​It's no secret that President Trump has harassed staff at federal agencies since his first moment in office. Days after his inauguration, he blocked scientists at the Environmental Protection Agency (EPA) and the U.S. Department of Agriculture (USDA) from talking to the press and the public. He famously cracked down on federal labor unions and chiseled early retirees of their expected pension benefits. Now he's requiring hundreds of staff from USDA's Economic Research Service and the Bureau of Land Management to leave their homes in the Washington area and move to offices out West or risk losing their jobs.

The administration has been particularly disdainful of the professional staff at the EPA – the people who work every day to make sure you can take a dip in the lake, fill your lungs on a morning walk, or drink from the tap without some nagging fear of …

Jan. 21, 2020 by Robert Glicksman, Alejandro Camacho
white_house_2_wide.jpg

This op-ed was originally published in The Hill.

The Trump administration has fired the latest salvo in its never-ending assault on environmental safeguards: a proposal from the White House Council on Environmental Quality (CEQ) to overhaul its regulations governing federal agency compliance with the National Environmental Policy Act (NEPA). 

The proposal would narrow the scope of NEPA’s protections, weaken federal agency duties when the law applies, and attempt to shield violations of NEPA from judicial oversight. More significantly, the proposal is wildly inconsistent with NEPA’s most fundamental goal: fostering deliberation and democratic participation to improve the government’s capacity to promote social welfare. 

NEPA relies on four key mechanisms.

First, it directs all federal agencies to accompany proposals for “major federal actions significantly affecting the quality of the human environment” with a detailed environmental impact statement (EIS) comparing the environmental impacts of the proposed action …

Jan. 15, 2020 by Victor Flatt
LawBooks_wide.jpg

It's not just wildfires in Australia or our rapidly warming oceans (to the tune of five Hiroshima bombs every second). Climate change affects every aspect of our world, and it's forcing us reevaluate all of the human institutions we've built up over years, decades, and centuries. One such institution that CPR Member Scholar Victor Flatt has begun investigating is the legal profession itself.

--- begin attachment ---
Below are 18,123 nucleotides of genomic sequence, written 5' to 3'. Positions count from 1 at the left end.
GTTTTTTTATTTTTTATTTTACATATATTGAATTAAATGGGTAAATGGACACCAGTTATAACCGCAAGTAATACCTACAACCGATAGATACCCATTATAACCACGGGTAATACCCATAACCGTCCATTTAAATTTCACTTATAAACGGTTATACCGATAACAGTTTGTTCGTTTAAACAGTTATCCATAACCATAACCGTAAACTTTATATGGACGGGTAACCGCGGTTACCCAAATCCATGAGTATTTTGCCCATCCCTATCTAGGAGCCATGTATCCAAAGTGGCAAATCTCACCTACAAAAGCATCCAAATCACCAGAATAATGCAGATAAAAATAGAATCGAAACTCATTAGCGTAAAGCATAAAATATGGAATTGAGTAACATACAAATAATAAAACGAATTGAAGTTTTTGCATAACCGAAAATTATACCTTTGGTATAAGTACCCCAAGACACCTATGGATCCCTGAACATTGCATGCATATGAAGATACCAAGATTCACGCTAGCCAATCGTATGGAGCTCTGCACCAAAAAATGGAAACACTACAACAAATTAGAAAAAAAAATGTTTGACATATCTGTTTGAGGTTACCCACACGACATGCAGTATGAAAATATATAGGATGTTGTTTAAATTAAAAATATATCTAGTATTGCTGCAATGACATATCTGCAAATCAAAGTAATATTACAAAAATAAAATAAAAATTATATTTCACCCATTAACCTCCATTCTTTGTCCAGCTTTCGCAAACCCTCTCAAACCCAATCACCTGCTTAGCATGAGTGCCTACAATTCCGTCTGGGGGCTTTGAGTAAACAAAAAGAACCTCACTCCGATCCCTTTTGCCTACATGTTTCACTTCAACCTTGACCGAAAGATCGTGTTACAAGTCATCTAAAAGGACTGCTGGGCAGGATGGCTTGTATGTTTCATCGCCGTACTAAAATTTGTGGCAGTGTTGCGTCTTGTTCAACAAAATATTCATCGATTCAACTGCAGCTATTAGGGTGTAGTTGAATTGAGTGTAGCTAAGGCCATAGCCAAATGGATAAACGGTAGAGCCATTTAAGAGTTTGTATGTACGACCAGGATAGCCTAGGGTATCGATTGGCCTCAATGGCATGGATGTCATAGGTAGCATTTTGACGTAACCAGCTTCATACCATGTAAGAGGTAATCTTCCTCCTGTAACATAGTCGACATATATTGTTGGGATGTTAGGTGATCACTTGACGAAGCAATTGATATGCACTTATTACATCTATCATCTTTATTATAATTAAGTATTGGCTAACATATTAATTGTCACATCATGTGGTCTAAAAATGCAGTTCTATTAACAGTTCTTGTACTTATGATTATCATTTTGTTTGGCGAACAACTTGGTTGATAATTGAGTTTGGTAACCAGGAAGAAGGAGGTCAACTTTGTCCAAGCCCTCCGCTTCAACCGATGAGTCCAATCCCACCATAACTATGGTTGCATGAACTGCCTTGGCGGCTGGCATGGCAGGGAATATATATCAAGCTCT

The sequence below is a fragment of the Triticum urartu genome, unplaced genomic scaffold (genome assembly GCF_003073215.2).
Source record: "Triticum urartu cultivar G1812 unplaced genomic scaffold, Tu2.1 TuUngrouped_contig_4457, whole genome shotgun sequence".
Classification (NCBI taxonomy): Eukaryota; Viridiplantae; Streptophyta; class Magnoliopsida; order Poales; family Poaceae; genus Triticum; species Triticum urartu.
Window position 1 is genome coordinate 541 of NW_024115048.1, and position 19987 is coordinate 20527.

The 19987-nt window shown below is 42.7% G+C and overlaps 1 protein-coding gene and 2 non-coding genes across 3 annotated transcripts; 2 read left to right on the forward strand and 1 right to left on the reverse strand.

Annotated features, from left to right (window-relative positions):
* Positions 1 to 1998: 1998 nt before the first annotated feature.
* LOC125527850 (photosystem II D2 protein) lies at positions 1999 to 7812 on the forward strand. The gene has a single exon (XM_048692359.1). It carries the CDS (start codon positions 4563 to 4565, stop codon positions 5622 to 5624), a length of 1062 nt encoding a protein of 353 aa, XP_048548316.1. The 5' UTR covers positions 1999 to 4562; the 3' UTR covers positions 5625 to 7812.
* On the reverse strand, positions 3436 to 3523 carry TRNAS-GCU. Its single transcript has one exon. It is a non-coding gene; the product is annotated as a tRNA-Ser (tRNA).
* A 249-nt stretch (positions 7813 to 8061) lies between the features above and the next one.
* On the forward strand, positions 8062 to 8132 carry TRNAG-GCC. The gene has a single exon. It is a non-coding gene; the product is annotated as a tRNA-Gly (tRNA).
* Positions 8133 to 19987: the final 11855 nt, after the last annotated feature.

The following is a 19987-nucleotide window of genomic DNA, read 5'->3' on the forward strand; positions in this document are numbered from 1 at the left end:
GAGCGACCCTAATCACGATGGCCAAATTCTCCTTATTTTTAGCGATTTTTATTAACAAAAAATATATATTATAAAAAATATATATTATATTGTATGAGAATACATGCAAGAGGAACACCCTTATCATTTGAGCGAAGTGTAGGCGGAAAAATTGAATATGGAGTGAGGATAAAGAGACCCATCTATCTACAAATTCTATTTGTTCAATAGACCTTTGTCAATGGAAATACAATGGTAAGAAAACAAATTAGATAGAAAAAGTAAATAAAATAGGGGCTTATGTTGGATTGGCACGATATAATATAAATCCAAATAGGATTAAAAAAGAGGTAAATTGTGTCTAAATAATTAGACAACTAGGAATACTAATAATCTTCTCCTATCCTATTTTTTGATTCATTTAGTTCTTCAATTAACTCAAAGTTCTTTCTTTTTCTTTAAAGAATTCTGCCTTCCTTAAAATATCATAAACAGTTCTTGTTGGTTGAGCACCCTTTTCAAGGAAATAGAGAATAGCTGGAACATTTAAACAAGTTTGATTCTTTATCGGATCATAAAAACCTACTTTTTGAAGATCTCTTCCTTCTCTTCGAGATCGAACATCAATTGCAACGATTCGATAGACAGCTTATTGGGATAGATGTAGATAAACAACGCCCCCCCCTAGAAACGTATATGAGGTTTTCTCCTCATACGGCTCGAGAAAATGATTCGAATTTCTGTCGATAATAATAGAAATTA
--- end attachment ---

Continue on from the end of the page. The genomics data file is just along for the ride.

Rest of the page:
Members of the legal profession are bound by a code of professional ethics that applies in the state in which they practice, and this code spells out their professional responsibilities to their clients, to the legal system, and to broader society. As Flatt explains in an article in the current issue of the Environmental Law Institute's Environmental Forum, it's time to review these rules of professional responsibility through the lens of climate change. In particular, his article looks at the climate implications of Rule …

Jan. 13, 2020 by Daniel Farber
us-map-globe-wide.jpg

Originally published on Legal Planet. Reprinted with permission.

Last week's NEPA proposal bars agencies from considering many of the harms their actions will produce, such as climate change. These restrictions profoundly misunderstand the nature of environmental problems and are based on the flimsiest of legal foundations.

Specifically, the proposal tells agencies they do not need to consider environmental "effects if they are remote in time, geographically remote, or the product of a lengthy causal chain." The proposal also excludes "cumulative effects." [85 FR 1708] Not coincidentally, all of these restrictions target climate change, which involves very long-term, global, complex, and cumulative effects.

These restrictions fly in the face of everything we know about harm to the environment. We know that harm is often long-term rather than immediately obvious – think of chemicals that cause cancer decades after exposure. We also know that environmental effects aren't limited …

Jan. 10, 2020 by Daniel Farber
WHouseGreySkies.jpg

Originally published on Legal Planet. Reprinted with permission.

The White House just released its proposed revisions to the rules about environmental impact statements. The White House Council on Environmental Quality (CEQ) simply does not have the kind of power that it is trying to arrogate to itself. Its proposal is marked by hubris about the government's ability to control how the courts apply the law.

That hubris is evident in the proposal's effort to tell courts when lawsuits can be brought and what kind of remedies they can provide. For instance, it states that issuance or refusal to issue an impact statement does not trigger the right to go to court, that no claim can ever be raised in court unless it was first raised by the agency, and that lawsuits must be always be brought quickly. Some of these might be right, some might not be …

CPR HOMEPAGE
More on CPR's Work & Scholars.
April 3, 2020

Amazon vs. Its Workers

April 3, 2020

Precaution and the Pandemic -- Part II

April 2, 2020

Federalism and the Pandemic

April 2, 2020

Precaution and the Pandemic -- Part I

April 1, 2020

Webinar Recap: State Courts, Climate Torts, and Their Role in Securing Justice for Communities

April 1, 2020

The Coronavirus and Shortcomings of Workers' Comp

March 31, 2020

CPR Joins Advocates in Blasting EPA's Free Pass for Polluters